Bad leaders can do neither or do one, but not the other. The notion that just two dimensions can describe leadership behavior has the attraction of simplicity. However, humans are far from being two dimensional in their behaviors, hence, you have to learn more than the model, but the model is a great place to start.
Two researchers, Robert Blake and Jane Mouton, created a short questionnaire that asked leaders how they approached tasks and people.
They also created a grid similar to the one shown below. Depending on how a leader scored, would place him or her in one of four quadrants: The four quadrants represent the level of strength of the two behaviors: Authoritarian — strong on tasks, weak on people skills Country Club — strong on people skills, weak on tasks Impoverished — weak on tasks, weak on people skills Team Leader — strong on tasks, strong on people skills The goal to good leadership is to score at least a 6 on both task and people, which places the leader in the Team Leader grid.
The four leadership behaviors are discussed in more detail below. Team Leader high task, high relationship - These leaders lead by positive example and endeavor to foster a team environment so that all team members can reach their highest potential, both as individual team members and as a group of people who use cooperation and collaboration.
They encourage the team to reach goals as effectively as possible, while also working tirelessly to strengthen the bonds among the various members.
They normally lead some of the most productive teams. Authoritarian Leader high task, low relationship - Leaders who get this rating are very much task oriented and are hard on their workers autocratic. There is little or no allowance for cooperation or collaboration. Authoritarian leaders mostly display these characteristics: Country Club Leader low task, high relationship - These leaders predominantly use reward power to maintain discipline and to encourage the team to accomplish its goals.
Conversely, they are almost incapable of employing the more punitive coercive and legitimate powers. This inability results from fear that using such powers could jeopardize relationships with the other team members. Since they are not committed to either task accomplishment or maintenance, they essentially allow their team to do whatever they wish and prefer to detach themselves from the team process by allowing the team to suffer from a series of power struggles within the group.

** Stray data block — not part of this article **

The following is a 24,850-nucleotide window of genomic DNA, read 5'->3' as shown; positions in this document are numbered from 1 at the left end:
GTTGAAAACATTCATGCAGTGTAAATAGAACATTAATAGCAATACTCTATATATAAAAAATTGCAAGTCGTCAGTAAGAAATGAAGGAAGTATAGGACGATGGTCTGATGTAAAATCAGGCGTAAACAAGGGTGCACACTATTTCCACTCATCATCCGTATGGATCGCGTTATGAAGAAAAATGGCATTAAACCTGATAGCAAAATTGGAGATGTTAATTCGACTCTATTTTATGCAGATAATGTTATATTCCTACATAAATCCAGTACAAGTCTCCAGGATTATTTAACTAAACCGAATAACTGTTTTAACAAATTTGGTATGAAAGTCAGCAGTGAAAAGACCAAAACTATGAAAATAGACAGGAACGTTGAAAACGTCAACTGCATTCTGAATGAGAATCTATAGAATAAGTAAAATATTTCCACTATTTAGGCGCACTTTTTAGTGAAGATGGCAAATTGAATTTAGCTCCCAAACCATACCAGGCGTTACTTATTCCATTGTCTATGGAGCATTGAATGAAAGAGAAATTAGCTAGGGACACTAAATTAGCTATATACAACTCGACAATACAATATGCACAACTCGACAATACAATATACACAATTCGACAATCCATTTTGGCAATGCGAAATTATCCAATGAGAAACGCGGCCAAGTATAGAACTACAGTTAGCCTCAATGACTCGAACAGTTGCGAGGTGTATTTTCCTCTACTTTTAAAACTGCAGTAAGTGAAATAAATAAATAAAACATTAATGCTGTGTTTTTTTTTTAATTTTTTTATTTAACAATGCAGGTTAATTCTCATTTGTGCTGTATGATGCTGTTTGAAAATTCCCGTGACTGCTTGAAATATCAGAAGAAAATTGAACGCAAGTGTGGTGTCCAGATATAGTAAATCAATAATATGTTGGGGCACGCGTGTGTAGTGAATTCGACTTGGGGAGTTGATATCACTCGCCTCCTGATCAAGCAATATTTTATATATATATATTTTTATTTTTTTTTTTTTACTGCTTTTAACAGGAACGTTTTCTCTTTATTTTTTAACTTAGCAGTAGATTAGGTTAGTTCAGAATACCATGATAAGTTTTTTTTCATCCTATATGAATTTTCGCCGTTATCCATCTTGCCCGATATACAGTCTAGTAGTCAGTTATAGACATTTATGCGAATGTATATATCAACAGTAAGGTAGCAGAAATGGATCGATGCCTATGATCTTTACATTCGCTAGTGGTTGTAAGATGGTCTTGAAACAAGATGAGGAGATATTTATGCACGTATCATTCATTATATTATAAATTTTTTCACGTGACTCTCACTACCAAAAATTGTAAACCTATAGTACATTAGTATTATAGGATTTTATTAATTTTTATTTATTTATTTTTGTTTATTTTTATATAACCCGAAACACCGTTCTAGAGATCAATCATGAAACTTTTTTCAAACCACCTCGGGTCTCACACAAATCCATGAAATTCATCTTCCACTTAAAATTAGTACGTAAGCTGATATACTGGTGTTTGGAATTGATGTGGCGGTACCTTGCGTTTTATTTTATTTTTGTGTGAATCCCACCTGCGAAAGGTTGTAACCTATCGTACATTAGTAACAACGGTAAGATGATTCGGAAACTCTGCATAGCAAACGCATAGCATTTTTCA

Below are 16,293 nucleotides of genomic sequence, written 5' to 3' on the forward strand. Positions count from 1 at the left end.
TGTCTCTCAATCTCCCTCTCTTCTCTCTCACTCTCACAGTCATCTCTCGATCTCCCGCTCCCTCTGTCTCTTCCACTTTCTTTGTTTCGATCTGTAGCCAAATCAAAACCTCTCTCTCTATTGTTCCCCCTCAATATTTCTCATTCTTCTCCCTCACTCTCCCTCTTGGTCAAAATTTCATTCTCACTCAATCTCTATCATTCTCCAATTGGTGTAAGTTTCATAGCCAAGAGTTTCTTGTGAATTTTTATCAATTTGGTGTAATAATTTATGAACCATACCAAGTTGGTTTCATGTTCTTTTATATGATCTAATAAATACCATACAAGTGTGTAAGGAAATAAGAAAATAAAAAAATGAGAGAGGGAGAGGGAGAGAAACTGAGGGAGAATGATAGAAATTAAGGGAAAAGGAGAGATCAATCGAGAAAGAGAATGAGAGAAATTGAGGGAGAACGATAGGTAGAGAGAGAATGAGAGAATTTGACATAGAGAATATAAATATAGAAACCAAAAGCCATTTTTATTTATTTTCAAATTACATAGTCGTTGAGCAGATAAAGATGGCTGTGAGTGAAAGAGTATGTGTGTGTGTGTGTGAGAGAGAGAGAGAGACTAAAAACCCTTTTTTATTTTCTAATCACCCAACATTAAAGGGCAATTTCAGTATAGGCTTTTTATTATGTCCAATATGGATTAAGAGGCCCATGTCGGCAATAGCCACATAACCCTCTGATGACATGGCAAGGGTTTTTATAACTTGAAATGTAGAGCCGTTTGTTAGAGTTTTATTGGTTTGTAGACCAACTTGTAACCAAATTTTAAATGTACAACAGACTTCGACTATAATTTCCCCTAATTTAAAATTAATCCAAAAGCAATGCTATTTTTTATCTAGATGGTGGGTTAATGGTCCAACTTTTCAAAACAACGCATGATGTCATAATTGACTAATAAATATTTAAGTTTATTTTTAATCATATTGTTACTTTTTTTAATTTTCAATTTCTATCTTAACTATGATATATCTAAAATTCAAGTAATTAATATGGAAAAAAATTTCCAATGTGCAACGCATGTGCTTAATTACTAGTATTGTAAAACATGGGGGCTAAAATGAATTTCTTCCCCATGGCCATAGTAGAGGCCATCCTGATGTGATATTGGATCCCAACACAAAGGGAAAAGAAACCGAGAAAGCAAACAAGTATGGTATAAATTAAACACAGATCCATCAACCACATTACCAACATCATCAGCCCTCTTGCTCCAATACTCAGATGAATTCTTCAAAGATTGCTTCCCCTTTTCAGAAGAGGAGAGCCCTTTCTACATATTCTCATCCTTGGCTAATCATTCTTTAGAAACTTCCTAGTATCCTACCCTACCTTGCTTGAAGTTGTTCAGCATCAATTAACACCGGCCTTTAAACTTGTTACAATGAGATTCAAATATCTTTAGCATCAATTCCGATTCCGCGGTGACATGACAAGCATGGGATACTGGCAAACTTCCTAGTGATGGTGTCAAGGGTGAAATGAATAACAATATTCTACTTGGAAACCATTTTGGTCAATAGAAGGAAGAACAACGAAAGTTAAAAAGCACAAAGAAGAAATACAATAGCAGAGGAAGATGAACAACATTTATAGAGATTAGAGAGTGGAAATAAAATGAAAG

However, do not entirely dismiss the other three.
Task vs. Relationship Leadership Theories
Certain situations might call for one of the other three to be used at times. For example, by playing the Impoverished Leader, you allow your team to gain self-reliance. Be an Authoritarian Leader to instill a sense of discipline in an unmotivated worker.
Be an Impoverished Leader to allow others to teach others to lead. By carefully studying the situation and the forces affecting ityou will know at what points along the axes you need to be in order to achieve the desired result. Four Framework Approach In the Four Framework Approach, Bolman and Deal suggest that leaders display leadership behaviors in one of four types of frameworks: Structural, Human Resource, Political, or Symbolic: This model suggests that leaders operate in one of these four categories and there are times when one approach is more appropriate and times when it would not be.
That is, any style can be effective or ineffective, depending upon the situation.